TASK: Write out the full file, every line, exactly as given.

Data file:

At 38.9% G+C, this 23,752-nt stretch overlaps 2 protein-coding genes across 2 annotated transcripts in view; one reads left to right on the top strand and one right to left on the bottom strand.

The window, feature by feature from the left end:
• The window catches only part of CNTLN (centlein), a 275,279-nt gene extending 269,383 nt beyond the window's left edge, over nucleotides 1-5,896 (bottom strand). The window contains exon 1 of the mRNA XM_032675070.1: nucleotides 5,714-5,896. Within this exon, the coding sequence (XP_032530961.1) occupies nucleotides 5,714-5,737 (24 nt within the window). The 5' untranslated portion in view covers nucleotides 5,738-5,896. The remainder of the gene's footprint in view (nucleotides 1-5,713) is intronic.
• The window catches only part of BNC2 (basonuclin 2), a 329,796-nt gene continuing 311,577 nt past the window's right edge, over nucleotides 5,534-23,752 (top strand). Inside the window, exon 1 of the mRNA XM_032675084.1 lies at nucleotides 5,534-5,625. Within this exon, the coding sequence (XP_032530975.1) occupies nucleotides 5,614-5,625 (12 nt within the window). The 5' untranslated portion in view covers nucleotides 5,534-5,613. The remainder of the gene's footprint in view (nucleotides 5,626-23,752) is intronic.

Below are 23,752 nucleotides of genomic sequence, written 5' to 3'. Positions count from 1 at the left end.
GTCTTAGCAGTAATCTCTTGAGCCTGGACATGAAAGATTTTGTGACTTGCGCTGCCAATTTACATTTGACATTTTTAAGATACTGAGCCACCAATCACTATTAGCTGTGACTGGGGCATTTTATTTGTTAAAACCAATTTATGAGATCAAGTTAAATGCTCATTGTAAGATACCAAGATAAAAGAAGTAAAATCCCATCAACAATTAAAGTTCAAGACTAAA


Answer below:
At 38.9% G+C, this 23,752-nt stretch overlaps 2 protein-coding genes across 2 annotated transcripts in view; one reads left to right on the top strand and one right to left on the bottom strand.

The window, feature by feature from the left end:
• The window catches only part of CNTLN (centlein), a 275,279-nt gene extending 269,383 nt beyond the window's left edge, over nucleotides 1-5,896 (bottom strand). The window contains exon 1 of the mRNA XM_032675070.1: nucleotides 5,714-5,896. Within this exon, the coding sequence (XP_032530961.1) occupies nucleotides 5,714-5,737 (24 nt within the window). The 5' untranslated portion in view covers nucleotides 5,738-5,896. The remainder of the gene's footprint in view (nucleotides 1-5,713) is intronic.
• The window catches only part of BNC2 (basonuclin 2), a 329,796-nt gene continuing 311,577 nt past the window's right edge, over nucleotides 5,534-23,752 (top strand). Inside the window, exon 1 of the mRNA XM_032675084.1 lies at nucleotides 5,534-5,625. Within this exon, the coding sequence (XP_032530975.1) occupies nucleotides 5,614-5,625 (12 nt within the window). The 5' untranslated portion in view covers nucleotides 5,534-5,613. The remainder of the gene's footprint in view (nucleotides 5,626-23,752) is intronic.

Below are 23,752 nucleotides of genomic sequence, written 5' to 3'. Positions count from 1 at the left end.
GTCTTAGCAGTAATCTCTTGAGCCTGGACATGAAAGATTTTGTGACTTGCGCTGCCAATTTACATTTGACATTTTTAAGATACTGAGCCACCAATCACTATTAGCTGTGACTGGGGCATTTTATTTGTTAAAACCAATTTATGAGATCAAGTTAAATGCTCATTGTAAGATACCAAGATAAAAGAAGTAAAATCCCATCAACAATTAAAGTTCAAGACTAAA